Oven vs Microwave – What’s The Difference? Which One Is Better?
Oven vs microwave – If you’ve been wondering what the difference is between an oven and microwave, this post will help relieve you from your doubts!
Like what each is used for, how they work, their individual pros and cons. And which of them is healthier for you! Because the answer is not what you think it is!
We’ll also touch a little on toaster ovens!
Difference Between Microwave And Oven
These are two entirely different appliances for the kitchen. They use different methods to cook food by heating it. However, the word “oven” is often used in a broad sense. Ovens use a heating element (powered by gas or electricity). While microwave ovens are also electrically powered but use radiation to cook food. The uses of a microwave are limited compared to an oven.
And what about this – microwave oven vs microwave?
Both terms refer to the same appliance! Microwave is just a shorter name for a microwave oven!
How A Microwave Oven Works
Microwave ovens create microwaves from something called a magnetron. Microwaves are a type of electromagnetic radiation between radio and infrared waves.
And it is the heat from this radiation that cooks food.
Advantages Of A Microwave Oven
- They don’t cost too much
- They cook food fast (you seldom need more than 10 minutes)
- Easy maintenance compared to ovens
- Evenly cooks food
- You don’t have to preheat a microwave oven
- No installation required
- Healthy way of cooking – more on this further down this post
- Your food still retains its moisture
- Lower energy consumption
Disadvantages Of A Microwave Oven
- Less efficient at cooking thick pieces of meat
- Food explosions can happen
- Can’t grill or toast food
- Can’t use metal objects inside a microwave oven
- Does not make your food crispy
How An Oven Works
There are actually a few types of oven technology. The main two are convectional or convection:
Both have a heating element (usually electric, and at the top and bottom of the oven). However, convention ovens have a fan (or multiple fans) to circulate the heat around the oven.
Advantages Of An Oven
- Very versatile (e.g. reheating, toasting, grilling, and baking)
- Capable of browning foods and making them crispy
- Precise control over the cooking time and temperature
- Even cooking (applicable to convection ovens)
- Don’t necessarily take up a lot of space (i.e. counter top or toaster ovens)
Disadvantages Of An Oven
- Take much longer to cook – at least 10-15 minutes
- Cooking can be uneven (applicable to conventional ovens)
- More expensive
- Higher energy consumption
- Food will be drier
Health Concerns – Which Oven Is Better?
If you ask most people, they’ll say that microwave ovens are less healthy.
However, according to Harvard Health:
Since food spends less time in a microwave oven than an oven, it has less time to break down. Which also means that the food keeps more of its nutrients!
This claim that microwave ovens are better at preserving the nutrients in food seems to be supported by other sources too.
“Microwaved food has about the same nutrient levels as steamed food.” (*Source)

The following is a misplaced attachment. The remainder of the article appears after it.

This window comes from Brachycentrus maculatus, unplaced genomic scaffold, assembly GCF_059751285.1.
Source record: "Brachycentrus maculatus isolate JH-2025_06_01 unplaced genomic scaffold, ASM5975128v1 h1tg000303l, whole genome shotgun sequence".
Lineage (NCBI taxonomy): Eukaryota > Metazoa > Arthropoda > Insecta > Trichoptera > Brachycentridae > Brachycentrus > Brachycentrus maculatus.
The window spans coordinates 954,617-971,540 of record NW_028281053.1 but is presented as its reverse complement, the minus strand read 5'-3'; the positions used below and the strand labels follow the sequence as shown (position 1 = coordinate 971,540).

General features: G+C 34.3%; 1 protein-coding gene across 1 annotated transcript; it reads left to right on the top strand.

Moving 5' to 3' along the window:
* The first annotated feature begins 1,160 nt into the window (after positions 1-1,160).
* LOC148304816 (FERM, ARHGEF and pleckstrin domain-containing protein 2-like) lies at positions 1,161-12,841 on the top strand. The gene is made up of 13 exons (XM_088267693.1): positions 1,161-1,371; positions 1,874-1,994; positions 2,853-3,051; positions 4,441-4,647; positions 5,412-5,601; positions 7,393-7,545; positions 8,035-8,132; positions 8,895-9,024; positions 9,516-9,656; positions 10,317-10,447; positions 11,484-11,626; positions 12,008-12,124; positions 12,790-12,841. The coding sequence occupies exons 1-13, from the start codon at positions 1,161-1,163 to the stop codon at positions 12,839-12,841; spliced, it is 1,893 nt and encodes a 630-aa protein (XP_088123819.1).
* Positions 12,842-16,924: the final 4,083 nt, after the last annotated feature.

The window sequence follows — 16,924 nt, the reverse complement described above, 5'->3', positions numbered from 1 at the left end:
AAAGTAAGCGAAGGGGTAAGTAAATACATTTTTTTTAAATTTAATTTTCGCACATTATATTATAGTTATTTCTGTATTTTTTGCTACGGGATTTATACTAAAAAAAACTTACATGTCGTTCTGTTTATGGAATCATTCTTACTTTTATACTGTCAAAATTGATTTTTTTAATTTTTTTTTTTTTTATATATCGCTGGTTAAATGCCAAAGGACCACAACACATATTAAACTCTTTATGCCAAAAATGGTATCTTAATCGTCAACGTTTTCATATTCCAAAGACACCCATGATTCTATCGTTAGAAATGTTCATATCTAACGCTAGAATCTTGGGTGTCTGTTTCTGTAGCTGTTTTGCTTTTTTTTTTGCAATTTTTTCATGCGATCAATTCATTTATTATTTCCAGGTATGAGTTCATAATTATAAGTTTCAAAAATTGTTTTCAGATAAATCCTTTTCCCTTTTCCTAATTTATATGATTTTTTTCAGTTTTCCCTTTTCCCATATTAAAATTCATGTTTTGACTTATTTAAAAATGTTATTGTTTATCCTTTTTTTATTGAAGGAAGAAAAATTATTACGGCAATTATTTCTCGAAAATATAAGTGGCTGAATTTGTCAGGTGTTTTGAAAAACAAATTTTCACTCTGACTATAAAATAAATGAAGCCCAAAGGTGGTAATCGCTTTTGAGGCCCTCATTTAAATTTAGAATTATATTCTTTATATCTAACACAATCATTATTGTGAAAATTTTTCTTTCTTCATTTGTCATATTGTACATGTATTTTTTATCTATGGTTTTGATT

But What About The Electromagnetic Radiation?
There is radiation from your microwave oven, to be sure. And it was higher (equal to that from power lines) when microwave ovens first came out.
These days, the total radiation that you pick up from your microwave oven is less than what you get from your loyal cell phone! Because you use your phone a lot more!
You should know that electromagnetic radiation is everywhere – fridges, computers, power lines, airplanes, etc are all sources of electromagnetic radiation.
Pretty unavoidable if you stay in an urban area. So a microwave oven should be the least of your concerns!
Just make sure the door seals properly to avoid microwave energy leaks!
It may (or not) surprise you that a microwave oven uses much less electricity than a conventional oven.
You can roughly gauge this from the power ratings.
Typical power ratings:
- Microwave – Less than 1,200W
- Toaster Oven – ~ 2,000W
- Conventional Oven – 2,500 to 5,000W
But it is also possible to calculate the power consumption of your microwave oven depending on your usage. If your priority is to save electricity in your home!
And similarly for ovens.
What Will You Use An Oven For?
An important one to discuss! What is the reason you want an oven in the first place?
- Reheat frozen food or beverages
- Cook instant food fast
- To toast/re heat bread and pastries
- Baking cookies
- Grilling meat
- Baking a cake
- Roasting chicken
- Baking cream puffs and eclairs
If you like grilling and roasting meat regularly, or if you are a baking aficionado:
There’s no excuse to not get a proper electric oven!
What About Convection Ovens (Toaster Ovens)?
Frequency of use and food capacity should be considered too. For making layered cakes, you don’t want to have to bake each layer separately in a small oven.
While it makes sense to have a smaller oven for baking tiny batches of cookies on a whim!
And that is the main purpose of a small toaster oven – they’re just smaller versions of bigger conventional ovens. So you don’t waste electricity!
They are also the same size as a microwave oven!
After you know the difference between a microwave and oven, it becomes clear why some people have both appliances in their kitchen instead of settling for one!
It really boils down to what you use them for! If you don’t bake and grill your food at all, a microwave oven will suffice!
Other posts you might like: